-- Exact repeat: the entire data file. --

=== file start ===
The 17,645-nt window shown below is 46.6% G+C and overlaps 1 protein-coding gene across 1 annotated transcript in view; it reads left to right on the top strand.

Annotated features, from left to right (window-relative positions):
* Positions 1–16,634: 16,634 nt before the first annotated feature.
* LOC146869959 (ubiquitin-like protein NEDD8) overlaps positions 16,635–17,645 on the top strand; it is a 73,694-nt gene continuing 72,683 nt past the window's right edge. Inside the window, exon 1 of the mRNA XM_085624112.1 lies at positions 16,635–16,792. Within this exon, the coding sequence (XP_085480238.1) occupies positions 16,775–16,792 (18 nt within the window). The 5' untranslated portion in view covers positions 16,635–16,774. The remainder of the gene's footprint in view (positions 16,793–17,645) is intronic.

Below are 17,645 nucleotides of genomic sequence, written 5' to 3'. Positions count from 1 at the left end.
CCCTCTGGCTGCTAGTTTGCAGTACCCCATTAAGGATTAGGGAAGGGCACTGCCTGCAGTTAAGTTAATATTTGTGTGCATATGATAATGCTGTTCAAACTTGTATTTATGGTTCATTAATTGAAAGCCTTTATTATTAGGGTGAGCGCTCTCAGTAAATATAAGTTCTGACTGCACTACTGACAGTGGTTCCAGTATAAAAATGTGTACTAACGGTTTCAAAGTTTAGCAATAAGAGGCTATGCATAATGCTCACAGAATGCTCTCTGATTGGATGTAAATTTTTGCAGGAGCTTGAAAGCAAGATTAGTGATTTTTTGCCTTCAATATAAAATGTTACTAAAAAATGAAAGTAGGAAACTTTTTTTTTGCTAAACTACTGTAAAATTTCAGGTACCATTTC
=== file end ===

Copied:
The 17,645-nt window shown below is 46.6% G+C and overlaps 1 protein-coding gene across 1 annotated transcript in view; it reads left to right on the top strand.

Annotated features, from left to right (window-relative positions):
* Positions 1–16,634: 16,634 nt before the first annotated feature.
* LOC146869959 (ubiquitin-like protein NEDD8) overlaps positions 16,635–17,645 on the top strand; it is a 73,694-nt gene continuing 72,683 nt past the window's right edge. Inside the window, exon 1 of the mRNA XM_085624112.1 lies at positions 16,635–16,792. Within this exon, the coding sequence (XP_085480238.1) occupies positions 16,775–16,792 (18 nt within the window). The 5' untranslated portion in view covers positions 16,635–16,774. The remainder of the gene's footprint in view (positions 16,793–17,645) is intronic.

Below are 17,645 nucleotides of genomic sequence, written 5' to 3'. Positions count from 1 at the left end.
CCCTCTGGCTGCTAGTTTGCAGTACCCCATTAAGGATTAGGGAAGGGCACTGCCTGCAGTTAAGTTAATATTTGTGTGCATATGATAATGCTGTTCAAACTTGTATTTATGGTTCATTAATTGAAAGCCTTTATTATTAGGGTGAGCGCTCTCAGTAAATATAAGTTCTGACTGCACTACTGACAGTGGTTCCAGTATAAAAATGTGTACTAACGGTTTCAAAGTTTAGCAATAAGAGGCTATGCATAATGCTCACAGAATGCTCTCTGATTGGATGTAAATTTTTGCAGGAGCTTGAAAGCAAGATTAGTGATTTTTTGCCTTCAATATAAAATGTTACTAAAAAATGAAAGTAGGAAACTTTTTTTTTGCTAAACTACTGTAAAATTTCAGGTACCATTTC